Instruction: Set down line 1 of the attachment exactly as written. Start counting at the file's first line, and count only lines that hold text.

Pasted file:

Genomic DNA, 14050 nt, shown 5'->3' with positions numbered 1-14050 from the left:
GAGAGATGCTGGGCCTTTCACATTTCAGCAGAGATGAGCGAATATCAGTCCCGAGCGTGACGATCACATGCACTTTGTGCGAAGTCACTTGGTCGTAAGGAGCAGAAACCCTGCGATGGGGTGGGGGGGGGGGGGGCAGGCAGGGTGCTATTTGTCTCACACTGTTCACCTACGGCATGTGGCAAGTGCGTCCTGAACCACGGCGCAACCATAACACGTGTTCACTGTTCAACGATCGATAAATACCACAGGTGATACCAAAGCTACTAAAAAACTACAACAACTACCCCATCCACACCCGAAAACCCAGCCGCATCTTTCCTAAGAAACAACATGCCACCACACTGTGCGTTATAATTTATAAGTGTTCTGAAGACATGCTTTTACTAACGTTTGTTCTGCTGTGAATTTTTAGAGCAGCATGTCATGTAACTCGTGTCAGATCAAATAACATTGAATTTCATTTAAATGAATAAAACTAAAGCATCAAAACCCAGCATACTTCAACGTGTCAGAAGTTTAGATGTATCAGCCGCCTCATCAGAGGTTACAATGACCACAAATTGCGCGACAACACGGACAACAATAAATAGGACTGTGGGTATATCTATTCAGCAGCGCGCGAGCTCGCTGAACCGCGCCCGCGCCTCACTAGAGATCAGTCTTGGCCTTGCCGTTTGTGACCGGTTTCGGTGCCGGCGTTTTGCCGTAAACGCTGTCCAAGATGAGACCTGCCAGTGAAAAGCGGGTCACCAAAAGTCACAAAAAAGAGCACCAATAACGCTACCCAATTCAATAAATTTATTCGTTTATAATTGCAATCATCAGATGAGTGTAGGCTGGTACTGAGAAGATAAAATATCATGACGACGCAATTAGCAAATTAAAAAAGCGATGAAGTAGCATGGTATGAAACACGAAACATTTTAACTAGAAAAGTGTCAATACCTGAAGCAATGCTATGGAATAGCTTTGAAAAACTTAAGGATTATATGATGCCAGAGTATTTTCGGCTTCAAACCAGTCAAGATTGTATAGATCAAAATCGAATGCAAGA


Genomic DNA, 14050 nt, shown 5'->3' with positions numbered 1-14050 from the left: